MUMA’s new writing project, Fifty artworks from the Monash University Collection, presents a suite of specially commissioned texts by art historians, curators and artists. In inviting these responses, our desire was to open the Collection up to a broad range of voices and perspectives – from those who have had close contact with it over five decades, to those new to it. The fifty selected artworks include some of the most well-known and seen of the Collection, as well as others that deserve greater attention. Without being too prescriptive, the selection reflects the material, conceptual, cultural and temporal diversity and scope of the Collection itself.
In these texts, writers examine the selected artworks in detail – offering a close analysis of the specific materials, techniques and installation devices used – and elaborate on their historical and art-historical contexts. Most importantly, each artwork is considered from the perspective of the present, and brought into dialogue with our contemporary moment. As such, the ensuing dialogues reflect the way the Collection functions in the world at large: as an active agent in evoking critical thought.
With currently over fifty per cent of the Collection’s artworks on display around Monash University’s five Australian campuses, these texts are intended to enrich daily interactions with Collection artworks and extend learning, appreciation and knowledge for staff, students and visitors. Published online alongside our searchable Collection database, the project is also crafted with a broader range of online readers and researchers in mind.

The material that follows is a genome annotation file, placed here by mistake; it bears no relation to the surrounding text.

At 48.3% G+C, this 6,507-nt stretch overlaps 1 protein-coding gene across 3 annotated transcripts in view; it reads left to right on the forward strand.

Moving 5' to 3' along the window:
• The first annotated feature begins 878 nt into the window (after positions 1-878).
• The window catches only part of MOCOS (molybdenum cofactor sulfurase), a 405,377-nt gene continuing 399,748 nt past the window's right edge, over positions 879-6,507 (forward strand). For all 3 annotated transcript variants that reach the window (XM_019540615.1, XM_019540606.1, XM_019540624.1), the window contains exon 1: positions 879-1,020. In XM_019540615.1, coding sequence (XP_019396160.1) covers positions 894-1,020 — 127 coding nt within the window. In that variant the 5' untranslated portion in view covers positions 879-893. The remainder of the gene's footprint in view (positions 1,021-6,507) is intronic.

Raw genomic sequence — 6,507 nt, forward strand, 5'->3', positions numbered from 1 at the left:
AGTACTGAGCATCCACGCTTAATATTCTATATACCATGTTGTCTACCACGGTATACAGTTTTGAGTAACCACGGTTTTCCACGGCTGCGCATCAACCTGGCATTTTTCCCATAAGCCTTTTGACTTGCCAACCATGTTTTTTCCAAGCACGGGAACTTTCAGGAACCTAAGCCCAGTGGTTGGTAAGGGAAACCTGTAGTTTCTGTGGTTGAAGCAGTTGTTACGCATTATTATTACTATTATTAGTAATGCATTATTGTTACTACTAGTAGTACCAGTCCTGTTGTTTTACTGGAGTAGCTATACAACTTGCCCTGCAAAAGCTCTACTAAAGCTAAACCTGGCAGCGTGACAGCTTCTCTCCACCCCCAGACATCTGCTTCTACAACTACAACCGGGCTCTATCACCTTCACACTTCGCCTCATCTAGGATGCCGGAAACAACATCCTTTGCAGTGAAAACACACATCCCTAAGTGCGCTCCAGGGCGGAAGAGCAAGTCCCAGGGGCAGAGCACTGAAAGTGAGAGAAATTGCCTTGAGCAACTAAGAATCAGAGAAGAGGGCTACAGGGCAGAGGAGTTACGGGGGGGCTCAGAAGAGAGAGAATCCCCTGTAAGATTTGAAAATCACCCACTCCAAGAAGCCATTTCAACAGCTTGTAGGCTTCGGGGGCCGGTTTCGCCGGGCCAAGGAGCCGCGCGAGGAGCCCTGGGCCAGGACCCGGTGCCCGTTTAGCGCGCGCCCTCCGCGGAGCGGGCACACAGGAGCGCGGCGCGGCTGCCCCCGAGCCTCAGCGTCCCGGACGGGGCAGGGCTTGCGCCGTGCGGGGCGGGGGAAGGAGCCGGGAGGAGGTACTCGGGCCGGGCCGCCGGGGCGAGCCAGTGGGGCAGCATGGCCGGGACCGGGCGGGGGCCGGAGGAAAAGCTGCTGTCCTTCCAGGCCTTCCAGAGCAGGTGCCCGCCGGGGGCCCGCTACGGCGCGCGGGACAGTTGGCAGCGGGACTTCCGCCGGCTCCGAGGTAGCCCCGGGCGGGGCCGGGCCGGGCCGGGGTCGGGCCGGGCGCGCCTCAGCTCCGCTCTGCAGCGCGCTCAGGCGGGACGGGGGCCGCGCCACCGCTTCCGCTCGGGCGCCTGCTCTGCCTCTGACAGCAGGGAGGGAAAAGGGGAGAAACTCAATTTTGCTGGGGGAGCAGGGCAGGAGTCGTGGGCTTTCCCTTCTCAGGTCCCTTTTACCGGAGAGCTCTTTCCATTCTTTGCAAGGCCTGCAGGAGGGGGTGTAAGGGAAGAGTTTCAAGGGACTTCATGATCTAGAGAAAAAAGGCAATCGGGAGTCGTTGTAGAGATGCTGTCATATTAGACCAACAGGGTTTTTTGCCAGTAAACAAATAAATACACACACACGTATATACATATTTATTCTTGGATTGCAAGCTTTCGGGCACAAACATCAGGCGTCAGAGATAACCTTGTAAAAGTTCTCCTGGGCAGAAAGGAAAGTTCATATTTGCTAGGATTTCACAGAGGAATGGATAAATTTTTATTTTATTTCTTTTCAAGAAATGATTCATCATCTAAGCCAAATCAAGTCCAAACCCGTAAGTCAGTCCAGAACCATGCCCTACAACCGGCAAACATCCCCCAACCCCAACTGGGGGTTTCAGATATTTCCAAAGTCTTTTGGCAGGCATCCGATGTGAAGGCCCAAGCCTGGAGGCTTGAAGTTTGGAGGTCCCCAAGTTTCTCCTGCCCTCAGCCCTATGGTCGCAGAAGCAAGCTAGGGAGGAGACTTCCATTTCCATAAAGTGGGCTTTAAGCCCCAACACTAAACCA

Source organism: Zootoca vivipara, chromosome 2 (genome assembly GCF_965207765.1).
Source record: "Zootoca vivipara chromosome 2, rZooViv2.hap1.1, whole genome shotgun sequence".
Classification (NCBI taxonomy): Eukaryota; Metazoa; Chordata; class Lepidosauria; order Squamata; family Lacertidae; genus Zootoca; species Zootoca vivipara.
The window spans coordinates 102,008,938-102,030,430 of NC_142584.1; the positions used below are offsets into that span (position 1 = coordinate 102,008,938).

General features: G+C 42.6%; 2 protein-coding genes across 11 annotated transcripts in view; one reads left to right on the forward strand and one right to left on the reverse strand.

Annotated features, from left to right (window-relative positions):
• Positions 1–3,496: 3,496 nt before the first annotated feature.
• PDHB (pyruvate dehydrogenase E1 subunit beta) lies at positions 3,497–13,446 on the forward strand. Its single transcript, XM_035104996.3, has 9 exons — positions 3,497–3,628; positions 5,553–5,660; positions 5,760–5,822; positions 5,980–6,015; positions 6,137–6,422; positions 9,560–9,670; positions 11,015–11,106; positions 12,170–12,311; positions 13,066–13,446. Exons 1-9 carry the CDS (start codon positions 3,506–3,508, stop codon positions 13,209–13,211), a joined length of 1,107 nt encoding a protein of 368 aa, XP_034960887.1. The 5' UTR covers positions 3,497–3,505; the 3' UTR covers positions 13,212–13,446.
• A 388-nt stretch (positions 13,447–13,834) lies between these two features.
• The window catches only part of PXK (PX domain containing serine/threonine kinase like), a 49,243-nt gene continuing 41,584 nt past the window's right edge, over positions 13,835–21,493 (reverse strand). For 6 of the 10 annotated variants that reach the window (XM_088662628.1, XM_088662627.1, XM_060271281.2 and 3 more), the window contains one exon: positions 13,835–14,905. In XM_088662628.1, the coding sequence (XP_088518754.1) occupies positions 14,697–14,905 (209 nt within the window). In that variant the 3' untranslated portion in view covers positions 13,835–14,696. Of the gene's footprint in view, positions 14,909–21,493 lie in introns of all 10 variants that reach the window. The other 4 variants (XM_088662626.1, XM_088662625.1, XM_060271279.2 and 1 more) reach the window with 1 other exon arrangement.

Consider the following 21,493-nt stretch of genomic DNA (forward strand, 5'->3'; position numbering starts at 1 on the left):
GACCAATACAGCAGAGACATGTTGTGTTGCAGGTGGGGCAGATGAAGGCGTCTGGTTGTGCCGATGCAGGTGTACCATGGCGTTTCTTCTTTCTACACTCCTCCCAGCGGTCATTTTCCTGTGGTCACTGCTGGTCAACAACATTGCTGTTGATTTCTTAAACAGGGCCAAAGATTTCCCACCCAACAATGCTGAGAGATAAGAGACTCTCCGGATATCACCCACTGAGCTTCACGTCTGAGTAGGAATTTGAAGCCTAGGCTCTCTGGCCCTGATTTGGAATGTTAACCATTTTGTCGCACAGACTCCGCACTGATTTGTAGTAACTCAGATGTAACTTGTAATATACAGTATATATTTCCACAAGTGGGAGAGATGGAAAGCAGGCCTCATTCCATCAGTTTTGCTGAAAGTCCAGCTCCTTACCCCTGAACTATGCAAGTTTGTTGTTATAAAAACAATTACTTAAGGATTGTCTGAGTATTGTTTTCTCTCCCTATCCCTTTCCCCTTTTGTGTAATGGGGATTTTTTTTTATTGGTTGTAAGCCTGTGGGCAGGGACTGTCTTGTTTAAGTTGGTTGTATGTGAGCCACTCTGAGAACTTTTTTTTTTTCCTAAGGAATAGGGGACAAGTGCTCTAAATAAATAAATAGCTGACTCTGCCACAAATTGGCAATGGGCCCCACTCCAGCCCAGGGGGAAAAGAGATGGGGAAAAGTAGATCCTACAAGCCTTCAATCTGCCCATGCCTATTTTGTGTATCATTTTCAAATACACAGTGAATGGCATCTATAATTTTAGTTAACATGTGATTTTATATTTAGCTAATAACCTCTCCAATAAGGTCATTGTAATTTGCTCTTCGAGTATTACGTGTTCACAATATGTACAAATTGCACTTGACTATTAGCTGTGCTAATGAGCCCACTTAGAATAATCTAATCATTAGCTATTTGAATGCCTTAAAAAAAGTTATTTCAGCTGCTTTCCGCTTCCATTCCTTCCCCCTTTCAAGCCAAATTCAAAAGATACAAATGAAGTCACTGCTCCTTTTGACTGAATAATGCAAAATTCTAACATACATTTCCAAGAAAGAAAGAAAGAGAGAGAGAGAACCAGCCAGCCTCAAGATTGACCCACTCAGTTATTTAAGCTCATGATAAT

In selecting these artworks for attention, newer art forms that are less frequently acquired by museums – such as performance and installation – have been an area of particular focus. As such, Bree Richards writes on Bianca Hester’s performative HOOP PROPS 2011–13, while Anneke Jaspers describes ways to engage with Agatha Gothe-Snape’s functional public artwork on the Caulfield campus, This scheme was a blueprint for future development programs 2015.
Many of the featured public artworks are also the result of MUMA’s ongoing commissioning program and collaborations across the University. These include Ronnie van Hout’s iconic Dayton 2014 sculpture, and Dan Moynihan’s Seeing things 2016 which is among several co-commissioned by MUMA with the Faculty of Science in recent years.
Fifty artworks from the Monash University Collection continues MUMA’s ongoing commitment to commissioning, collecting and researching contemporary Australian art. It builds upon earlier collection publications, such as Change (2010) and Monash University Collection: Four Decades of Collecting (2002).
For their research, erudition and attention to detail we sincerely thank all the authors who have contributed: Geraldine Kirrihi Barlow; Damiano Bertoli; Joanna Bosse; Rex Butler and ADS Donaldson; Ellie Buttrose; Deb Clarke; Justin Clemens; Rebecca Coates; Charlotte Day; Max Delany; Jane Devery; Jenepher Duncan; Jane Eckett; Juliana Engberg; Mark Feary; Charles Green; Angela Goddard; Richard Haese; Kirrily Hammond; Lesley Harding; Lou Hubbard; Helen Hughes; Anneke Jaspers; Annika Kristensen; Robert Lazarus Lane; Victoria Lynn; Hannah Mathews; Tara McDowell; Kyla McFarlane; Robyn McKenzie; Bruce Johnson-McLean; Ian McLean; Howard Morphy; Kendrah Morgan; Kimberley Moulton; Jonathan Nichols; Nik Papas; Francis Parker; Isobel Parker Philip; Francis Plagne; Lisa Radford; Bree Richards; Linda Short; and Kyle Weise. As well, we are grateful to Hilary Ericksen for her careful copyediting of these texts.
Helen Hughes, Curator – Research